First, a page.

Sally Gracie TwispBy Sally Gracie

“It’s been like swimming in sand,” Kathryn Heim told me.

Indeed. Those of us whose homes have been untouched by fire, each day made a list of things we had to do. We then either lost the list, as I did, or did other tasks that were not on it. The past days have not been conducive to concentration. I own four pairs of reading glasses but misplaced three during the emergency and often found myself searching for the fourth (usually with a flashlight after dark).

Out of imminent danger for the time being, we find ourselves anxious to clean up the mess we made during the power outage. I’ve been telling myself that if it took nine days to make the mess, it will have to take nine days to clean it up. What we don’t have to clean up is 50 acres of charred land or a house that didn’t survive the maelstrom. We are grateful, yet feel a vague sense of unease about this.

I am grateful — to the community and especially to three friends who helped me through.

My friend Amanda Johnson called out to me as she slammed her car door and ran toward my porch, “There’s a Level 2 evacuation. You’re leaving with us. What do you want to take?”

As I stood, momentarily frozen in place, this female dynamo went from room to room, stripping paintings and prints from the walls. “I want my photo albums, too,” I said. So she emptied the cupboard of two yards of heavy books and put them in our cars. I managed to gather the utilitarian necessities I had already packed.

Rover’s Ranch Kennels accepted refugee dogs during the power outage. Photo by Sally Gracie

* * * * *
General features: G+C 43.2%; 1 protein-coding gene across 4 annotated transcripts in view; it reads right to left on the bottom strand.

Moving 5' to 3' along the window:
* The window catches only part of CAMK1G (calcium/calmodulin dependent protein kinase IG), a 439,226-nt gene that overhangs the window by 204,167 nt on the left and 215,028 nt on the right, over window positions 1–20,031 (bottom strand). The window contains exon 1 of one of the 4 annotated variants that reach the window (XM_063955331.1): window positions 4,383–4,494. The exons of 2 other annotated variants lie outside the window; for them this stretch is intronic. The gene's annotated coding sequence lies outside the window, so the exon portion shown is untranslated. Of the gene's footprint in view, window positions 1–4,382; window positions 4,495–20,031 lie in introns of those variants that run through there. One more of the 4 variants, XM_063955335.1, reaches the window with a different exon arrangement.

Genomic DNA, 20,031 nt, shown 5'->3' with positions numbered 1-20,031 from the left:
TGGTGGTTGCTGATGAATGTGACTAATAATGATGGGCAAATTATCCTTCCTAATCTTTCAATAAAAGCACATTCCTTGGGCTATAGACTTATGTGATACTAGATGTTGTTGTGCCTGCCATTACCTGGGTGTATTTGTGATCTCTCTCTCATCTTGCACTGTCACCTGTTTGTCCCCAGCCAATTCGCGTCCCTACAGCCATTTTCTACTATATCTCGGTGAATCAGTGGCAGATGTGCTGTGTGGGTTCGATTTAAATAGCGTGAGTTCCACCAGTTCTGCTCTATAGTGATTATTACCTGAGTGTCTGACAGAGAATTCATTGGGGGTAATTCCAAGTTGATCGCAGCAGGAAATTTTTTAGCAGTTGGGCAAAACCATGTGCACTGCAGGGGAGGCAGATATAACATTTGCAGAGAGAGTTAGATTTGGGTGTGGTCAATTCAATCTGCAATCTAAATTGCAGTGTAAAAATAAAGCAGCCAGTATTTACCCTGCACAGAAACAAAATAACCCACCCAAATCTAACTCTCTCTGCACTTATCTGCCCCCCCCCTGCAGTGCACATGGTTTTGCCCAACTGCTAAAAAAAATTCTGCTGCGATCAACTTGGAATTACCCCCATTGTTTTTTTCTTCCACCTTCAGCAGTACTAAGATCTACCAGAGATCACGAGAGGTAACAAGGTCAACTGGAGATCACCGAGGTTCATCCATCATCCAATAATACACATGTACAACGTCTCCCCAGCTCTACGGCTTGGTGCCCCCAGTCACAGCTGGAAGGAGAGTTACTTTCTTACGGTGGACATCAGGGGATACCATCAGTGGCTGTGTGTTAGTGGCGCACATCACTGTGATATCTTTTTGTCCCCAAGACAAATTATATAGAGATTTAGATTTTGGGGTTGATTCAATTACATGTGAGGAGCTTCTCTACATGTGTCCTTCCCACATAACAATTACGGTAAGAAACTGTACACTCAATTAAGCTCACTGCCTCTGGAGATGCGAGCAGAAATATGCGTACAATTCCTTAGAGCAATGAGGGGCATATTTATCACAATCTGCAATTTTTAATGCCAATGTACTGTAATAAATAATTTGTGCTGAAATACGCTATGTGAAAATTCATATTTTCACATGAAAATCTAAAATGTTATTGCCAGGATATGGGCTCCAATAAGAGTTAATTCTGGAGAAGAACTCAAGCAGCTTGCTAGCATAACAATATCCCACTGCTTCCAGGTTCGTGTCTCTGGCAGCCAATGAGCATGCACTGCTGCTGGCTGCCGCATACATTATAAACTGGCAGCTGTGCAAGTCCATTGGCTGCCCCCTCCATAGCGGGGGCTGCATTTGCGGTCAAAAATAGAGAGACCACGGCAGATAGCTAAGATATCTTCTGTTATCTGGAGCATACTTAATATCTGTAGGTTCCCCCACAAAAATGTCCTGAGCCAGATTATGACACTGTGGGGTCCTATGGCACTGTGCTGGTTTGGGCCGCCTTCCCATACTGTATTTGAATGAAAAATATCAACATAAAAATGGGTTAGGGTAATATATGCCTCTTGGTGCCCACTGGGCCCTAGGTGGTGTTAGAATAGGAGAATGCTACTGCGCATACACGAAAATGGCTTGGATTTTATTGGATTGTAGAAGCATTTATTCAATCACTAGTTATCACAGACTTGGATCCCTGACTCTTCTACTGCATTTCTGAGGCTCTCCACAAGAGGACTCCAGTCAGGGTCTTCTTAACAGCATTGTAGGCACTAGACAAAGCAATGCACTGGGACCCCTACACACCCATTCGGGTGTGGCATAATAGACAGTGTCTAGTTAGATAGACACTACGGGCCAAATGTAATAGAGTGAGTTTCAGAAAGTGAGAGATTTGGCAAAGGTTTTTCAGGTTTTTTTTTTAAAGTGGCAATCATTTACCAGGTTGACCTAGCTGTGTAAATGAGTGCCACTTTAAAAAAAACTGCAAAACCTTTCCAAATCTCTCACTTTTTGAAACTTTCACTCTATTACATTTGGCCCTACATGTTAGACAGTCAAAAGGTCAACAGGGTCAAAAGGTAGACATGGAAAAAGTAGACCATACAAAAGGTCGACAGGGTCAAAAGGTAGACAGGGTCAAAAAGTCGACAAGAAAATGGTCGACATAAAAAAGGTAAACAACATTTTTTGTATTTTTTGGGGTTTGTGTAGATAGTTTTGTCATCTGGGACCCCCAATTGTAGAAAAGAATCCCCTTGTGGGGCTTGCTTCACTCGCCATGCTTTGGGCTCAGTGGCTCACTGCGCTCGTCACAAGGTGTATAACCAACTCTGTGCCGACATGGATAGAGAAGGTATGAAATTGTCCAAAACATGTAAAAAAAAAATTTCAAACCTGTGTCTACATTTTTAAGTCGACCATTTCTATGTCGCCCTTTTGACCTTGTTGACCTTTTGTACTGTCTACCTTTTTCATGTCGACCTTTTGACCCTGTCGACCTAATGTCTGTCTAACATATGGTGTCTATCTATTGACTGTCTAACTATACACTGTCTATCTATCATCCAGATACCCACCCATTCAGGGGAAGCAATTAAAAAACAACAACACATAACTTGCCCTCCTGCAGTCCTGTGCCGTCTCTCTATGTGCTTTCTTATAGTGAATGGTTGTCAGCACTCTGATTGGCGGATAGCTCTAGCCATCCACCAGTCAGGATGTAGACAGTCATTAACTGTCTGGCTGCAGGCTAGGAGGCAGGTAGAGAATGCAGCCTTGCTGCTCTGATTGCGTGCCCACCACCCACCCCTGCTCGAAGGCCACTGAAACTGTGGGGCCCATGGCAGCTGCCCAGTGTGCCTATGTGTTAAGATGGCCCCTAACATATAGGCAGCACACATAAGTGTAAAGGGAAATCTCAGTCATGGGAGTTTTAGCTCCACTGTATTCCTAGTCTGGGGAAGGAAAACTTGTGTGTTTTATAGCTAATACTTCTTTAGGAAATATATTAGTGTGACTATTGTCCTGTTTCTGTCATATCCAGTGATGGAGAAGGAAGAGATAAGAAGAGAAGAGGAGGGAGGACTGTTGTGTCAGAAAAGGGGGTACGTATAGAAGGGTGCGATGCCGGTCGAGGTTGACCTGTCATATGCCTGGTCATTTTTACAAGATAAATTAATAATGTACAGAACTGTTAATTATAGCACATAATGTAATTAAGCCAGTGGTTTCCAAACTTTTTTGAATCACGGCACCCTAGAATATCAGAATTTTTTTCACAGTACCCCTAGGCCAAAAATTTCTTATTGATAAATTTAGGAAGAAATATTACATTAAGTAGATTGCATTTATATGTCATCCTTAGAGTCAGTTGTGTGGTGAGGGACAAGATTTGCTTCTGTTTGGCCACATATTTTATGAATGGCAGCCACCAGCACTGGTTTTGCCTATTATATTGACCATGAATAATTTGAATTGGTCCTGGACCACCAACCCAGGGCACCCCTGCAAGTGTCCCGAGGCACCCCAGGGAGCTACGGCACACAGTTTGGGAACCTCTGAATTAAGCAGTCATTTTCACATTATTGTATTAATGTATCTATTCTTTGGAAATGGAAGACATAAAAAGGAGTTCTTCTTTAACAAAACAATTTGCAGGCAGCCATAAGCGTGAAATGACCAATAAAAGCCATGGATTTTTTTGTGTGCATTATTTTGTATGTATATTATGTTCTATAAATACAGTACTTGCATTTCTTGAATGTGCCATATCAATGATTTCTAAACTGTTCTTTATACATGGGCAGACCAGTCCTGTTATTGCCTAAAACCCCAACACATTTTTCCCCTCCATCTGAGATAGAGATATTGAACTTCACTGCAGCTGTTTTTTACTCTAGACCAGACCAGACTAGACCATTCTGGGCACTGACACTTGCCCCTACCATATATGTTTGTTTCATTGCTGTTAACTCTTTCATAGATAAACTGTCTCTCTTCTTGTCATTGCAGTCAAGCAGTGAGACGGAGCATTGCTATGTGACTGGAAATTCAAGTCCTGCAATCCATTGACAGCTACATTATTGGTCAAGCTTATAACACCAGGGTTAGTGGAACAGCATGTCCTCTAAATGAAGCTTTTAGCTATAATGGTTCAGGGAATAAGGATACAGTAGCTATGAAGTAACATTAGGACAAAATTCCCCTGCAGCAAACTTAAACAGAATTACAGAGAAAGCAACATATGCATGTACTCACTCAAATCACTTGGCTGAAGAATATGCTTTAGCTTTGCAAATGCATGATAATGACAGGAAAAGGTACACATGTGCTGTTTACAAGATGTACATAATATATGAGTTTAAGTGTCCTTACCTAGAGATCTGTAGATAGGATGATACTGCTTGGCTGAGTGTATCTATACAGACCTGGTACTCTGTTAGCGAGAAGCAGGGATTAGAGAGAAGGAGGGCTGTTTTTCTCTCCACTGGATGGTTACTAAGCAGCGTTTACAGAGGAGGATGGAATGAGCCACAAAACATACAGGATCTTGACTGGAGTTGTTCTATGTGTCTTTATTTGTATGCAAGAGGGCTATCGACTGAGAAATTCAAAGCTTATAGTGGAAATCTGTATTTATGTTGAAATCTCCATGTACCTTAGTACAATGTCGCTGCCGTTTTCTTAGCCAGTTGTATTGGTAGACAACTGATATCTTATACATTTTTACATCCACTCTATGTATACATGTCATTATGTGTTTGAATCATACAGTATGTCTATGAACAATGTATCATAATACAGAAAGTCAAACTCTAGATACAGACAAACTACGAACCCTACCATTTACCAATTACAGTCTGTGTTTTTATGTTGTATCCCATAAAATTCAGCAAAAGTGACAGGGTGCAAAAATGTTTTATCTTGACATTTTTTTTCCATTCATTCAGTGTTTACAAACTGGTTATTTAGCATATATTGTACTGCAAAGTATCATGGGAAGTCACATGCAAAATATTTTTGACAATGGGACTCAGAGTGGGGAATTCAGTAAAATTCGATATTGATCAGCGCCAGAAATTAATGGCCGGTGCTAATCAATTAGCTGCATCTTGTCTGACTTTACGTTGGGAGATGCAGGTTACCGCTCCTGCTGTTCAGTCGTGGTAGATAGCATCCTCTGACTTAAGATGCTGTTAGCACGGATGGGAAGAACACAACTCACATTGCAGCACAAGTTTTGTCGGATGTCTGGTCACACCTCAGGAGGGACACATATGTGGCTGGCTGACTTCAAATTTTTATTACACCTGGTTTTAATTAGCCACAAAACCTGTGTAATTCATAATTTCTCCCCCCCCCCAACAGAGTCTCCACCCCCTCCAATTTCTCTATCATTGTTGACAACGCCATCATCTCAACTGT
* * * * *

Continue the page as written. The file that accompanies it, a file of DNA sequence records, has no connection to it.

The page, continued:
Rover’s Ranch Kennels accepted refugee dogs during the power outage. Photo by Sally Gracie

Once Amanda had lifted 70 pounds of black dog into the crate in the back of the Matrix, and Willow had jumped in alongside, we left for the Johnson place up the highway. Brian, Amanda’s husband, and their three sons were still packing the RV.

The Johnsons’ destination was the Rhythm & Blues Festival grounds, which turned into an evacuee haven (despite some gripes that the festival should have been cancelled, it turned out to be a positive presence). As they filled their RV and SUV, I went ahead to my friend Olivia’s place, detouring on a whim to Snowberry Lane to find that, yes, my dogs could stay at Rover’s Ranch.

I slept on the porch at River Run Inn. There by the river, I saw the stars, and for the first time since the fire exploded, I was cut off from scarlet skies and Roman candles on the hilltops. No mushroom cloud blowups were visible when I woke to a sunny and clear Saturday morning.

I’ll never forget how much Amanda helped me. While my “real” family was busy defending their place (off the Loup Loup highway on the other side of the summit), where a Level 3 notice had been issued, Amanda cared for me as family would.

Amanda was unable to open A Salon Above in Winthrop during the power outage, but she plans to open by today (July 30). Her new space is above Nectar and her cell phone number is the same as before (call me).

I also owe thanks to my friends Kathryn and Patrick Heim, who filled their Rover’s Ranch kennel to capacity with refugee dogs. They generously welcomed my Beebe and her pal Willow on Friday and Saturday nights, while the Level 2 evacuation held in Twisp. The couple chose to “pay it forward” and didn’t charge those pet owners whose lives were disrupted by the fire. So many people have been paying it forward. The community has come even closer together than it was before the fires.

If you would like to share your stories, you know how to reach me:, or 997-4364. (And weren’t you glad you had an old-fashioned, plug-in phone or a Verizon smart phone during the worst of it?)